The political world experienced an upset last week when Democratic former Alaska House Representative Mary Peltola won a special election for Alaska’s at-large House seat, becoming the first Democrat to do so in 50 years.
This comes as a possible shift in tone in what has been largely anticipated as a strong Republican year for the 2022 Midterm Elections. Democrats are celebrating, while Republicans are likely performing autopsies on what went wrong.
Some point to Sarah Palin’s candidacy as the first problem for Republicans. The former governor and vice presidential candidate has had no shortage of blunders over the years. Her 2011 purchase of a home in Scottsdale, Arizona, led some to believe she had cut ties with the last frontier.
Former President Donald Trump’s endorsement of Palin didn’t seem to do her – or Republicans – any favors. Besides disgraced Palin, the other option was Nick Begich III, a member of the longstanding Begich political dynasty that has permeated Alaska politics for the last half-century. Voters were left with the more electable – albeit, establishment – choice in Begich, or the less palatable Trumpendorsee in Palin.
Voters also decided the election through ranked-choice voting, a system that made its American debut in Maine in 2018 and which was adopted in Alaska under a ballot measure. The idea is simple: instead of voters choosing one candidate, all candidates (regardless of party) appear on the same ballot. Voters can then order their preference for each candidate: first choice, second choice, third choice, etc. If no candidate receives a majority vote, the lowest vote-receiver is eliminated, and his or her votes are distributed to the voters’ second choice candidates.
Proponents of ranked-choice voting insist it offers more choices to the public and can break political molds in electorally inelastic states. Critics state that it dilutes voting power among certain blocs of voters and allows for the possibility of less popular candidates to win an election through the vote distribution. Those who are also concerned about election integrity point to the convoluted mess ranked-choice voting can become, pointing to not only discarding illegitimate votes, but also untangling the path of a voter’s preference with the multitude of options that might be available.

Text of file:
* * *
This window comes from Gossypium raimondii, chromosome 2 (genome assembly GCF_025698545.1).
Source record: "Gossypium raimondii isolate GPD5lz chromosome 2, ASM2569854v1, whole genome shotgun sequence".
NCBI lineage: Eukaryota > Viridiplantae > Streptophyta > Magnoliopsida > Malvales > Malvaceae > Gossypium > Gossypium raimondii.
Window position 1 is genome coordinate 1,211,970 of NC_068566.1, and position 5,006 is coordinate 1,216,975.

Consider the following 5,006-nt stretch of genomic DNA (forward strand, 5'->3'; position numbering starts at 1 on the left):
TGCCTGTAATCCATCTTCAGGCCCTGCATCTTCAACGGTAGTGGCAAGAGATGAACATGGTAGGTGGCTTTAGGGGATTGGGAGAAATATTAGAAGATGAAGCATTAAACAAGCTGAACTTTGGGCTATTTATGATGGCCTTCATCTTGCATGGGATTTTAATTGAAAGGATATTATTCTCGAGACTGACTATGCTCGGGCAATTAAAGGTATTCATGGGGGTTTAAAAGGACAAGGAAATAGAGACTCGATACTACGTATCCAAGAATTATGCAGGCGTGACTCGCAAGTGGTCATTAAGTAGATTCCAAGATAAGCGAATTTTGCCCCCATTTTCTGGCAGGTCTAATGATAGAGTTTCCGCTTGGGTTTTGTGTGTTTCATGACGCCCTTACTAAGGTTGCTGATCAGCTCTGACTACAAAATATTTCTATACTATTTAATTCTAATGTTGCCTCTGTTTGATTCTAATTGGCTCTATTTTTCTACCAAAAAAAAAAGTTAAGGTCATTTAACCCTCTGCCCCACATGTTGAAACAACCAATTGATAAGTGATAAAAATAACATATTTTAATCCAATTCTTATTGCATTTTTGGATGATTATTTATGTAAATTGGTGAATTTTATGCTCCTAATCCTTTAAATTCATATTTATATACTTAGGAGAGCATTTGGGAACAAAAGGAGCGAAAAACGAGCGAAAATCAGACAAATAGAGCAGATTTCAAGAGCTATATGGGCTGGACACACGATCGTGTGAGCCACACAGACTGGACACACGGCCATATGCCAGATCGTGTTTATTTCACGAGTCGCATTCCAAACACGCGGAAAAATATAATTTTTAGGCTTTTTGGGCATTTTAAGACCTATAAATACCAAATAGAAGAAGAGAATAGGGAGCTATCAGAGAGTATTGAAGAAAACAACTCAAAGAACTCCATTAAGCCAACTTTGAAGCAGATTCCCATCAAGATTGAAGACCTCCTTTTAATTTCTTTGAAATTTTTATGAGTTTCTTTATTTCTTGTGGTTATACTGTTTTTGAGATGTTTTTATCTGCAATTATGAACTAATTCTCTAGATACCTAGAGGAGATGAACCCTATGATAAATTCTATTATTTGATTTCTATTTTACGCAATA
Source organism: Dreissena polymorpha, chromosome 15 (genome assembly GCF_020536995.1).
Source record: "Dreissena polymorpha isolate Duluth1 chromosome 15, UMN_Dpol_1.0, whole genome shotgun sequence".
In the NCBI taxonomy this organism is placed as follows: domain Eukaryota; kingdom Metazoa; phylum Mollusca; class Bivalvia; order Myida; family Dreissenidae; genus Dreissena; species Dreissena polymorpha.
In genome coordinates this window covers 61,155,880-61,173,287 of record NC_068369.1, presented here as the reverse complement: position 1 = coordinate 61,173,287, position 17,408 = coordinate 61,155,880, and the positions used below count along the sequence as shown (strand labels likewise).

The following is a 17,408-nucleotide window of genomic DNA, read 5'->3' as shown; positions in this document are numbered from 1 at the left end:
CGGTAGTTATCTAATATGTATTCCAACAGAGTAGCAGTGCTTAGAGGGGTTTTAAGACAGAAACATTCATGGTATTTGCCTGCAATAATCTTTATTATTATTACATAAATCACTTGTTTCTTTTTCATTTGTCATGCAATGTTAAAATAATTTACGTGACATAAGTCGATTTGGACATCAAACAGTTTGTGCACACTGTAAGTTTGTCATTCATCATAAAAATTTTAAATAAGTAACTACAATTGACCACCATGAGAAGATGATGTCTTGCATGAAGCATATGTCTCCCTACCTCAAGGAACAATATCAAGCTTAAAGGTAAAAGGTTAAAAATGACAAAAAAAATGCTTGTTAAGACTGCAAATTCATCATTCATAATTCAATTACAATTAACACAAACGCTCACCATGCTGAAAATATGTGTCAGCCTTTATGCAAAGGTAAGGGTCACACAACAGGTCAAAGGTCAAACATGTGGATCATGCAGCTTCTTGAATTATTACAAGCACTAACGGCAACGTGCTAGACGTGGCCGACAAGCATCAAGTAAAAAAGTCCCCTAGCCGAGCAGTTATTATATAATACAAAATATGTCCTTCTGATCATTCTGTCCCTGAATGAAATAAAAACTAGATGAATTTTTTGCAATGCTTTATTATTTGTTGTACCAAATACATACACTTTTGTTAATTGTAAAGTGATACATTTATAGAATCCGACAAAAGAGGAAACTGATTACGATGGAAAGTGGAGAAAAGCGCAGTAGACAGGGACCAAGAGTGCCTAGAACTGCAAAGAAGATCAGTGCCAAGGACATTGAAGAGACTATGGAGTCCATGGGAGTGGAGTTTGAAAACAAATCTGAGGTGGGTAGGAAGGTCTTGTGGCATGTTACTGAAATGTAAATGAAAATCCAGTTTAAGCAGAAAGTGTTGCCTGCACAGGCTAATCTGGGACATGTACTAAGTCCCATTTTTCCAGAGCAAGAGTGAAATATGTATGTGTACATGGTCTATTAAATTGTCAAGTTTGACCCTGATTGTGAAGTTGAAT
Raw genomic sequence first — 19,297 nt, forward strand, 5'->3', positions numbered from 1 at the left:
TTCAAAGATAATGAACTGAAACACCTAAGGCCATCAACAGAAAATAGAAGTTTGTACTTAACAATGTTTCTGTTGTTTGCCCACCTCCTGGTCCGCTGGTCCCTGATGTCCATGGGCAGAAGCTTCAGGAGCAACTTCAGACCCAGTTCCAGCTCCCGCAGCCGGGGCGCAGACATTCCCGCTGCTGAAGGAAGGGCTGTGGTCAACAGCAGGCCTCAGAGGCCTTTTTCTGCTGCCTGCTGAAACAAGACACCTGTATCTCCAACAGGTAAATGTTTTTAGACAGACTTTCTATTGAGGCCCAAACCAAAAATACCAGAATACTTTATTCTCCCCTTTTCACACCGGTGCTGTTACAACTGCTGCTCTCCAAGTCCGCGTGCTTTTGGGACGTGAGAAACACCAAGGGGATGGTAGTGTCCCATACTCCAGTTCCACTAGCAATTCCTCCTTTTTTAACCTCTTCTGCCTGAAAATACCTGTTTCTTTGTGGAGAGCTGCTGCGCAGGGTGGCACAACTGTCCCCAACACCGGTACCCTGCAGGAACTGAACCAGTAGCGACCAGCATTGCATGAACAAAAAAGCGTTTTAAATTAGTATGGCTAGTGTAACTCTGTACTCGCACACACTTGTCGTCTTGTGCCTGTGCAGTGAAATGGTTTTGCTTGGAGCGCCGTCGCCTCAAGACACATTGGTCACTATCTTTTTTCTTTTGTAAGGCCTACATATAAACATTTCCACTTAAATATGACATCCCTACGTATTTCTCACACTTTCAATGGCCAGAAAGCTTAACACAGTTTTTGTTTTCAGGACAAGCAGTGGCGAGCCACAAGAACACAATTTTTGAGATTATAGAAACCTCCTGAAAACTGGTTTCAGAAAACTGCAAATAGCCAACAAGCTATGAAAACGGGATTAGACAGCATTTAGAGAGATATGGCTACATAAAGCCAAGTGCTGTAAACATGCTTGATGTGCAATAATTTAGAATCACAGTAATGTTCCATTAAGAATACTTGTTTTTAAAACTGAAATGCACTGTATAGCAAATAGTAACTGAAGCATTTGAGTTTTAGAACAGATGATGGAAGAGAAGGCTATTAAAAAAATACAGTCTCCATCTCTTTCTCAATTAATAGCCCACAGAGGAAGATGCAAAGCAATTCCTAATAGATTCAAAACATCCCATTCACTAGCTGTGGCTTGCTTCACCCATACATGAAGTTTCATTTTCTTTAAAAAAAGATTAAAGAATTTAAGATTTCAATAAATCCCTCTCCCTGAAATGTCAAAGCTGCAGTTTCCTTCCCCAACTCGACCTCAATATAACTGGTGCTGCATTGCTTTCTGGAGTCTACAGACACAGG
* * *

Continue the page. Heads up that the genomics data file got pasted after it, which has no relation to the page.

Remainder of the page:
So, what does this mean for the midterm elections? Certainly, it is a brag for Democrats and a possible warning sign for Republicans. Pelota’s win is certainly impressive. While Alaska, a red state in many ways, it is not as monolithically Republican as Idaho, Utah, or Wyoming, for instance. The last Democratic Senator was Mark Begich – again, of the Begich political scion – who lost the election to current incumbent Dan Sullivan (R) in 2014. Democrats also nominally control the State House, but mainly due to how the members caucus with the parties.
Democrats will point to Peltola’s upset as the possible first upper hand they’ve had all year ahead of this November’s elections. Republicans will point to the special nature of the special election and Palin’s candidacy as the reason this was a fluke. Democrats have been overperforming on the electoral front in special elections, a shift with which many are crediting the Supreme Court’s reversal of Roe v. Wade.
Democrats have since overperformed in special elections in Nebraska CD-01, Minnesota CD01, and New York CD-19 and 23. The overperformance margin benefits them, but it’s unclear where exactly the party line will be on Election Day. While Democrats point to gas prices easing and Roe v. Wade being a major turnout issue, it begs the question: will voters take that at face value, and then take it to the polls?
It’s also worth seeing what the turnout game will turn out to be. Democrats might be inspired to vote now, but it’s possible the flame might dissipate come Election Day.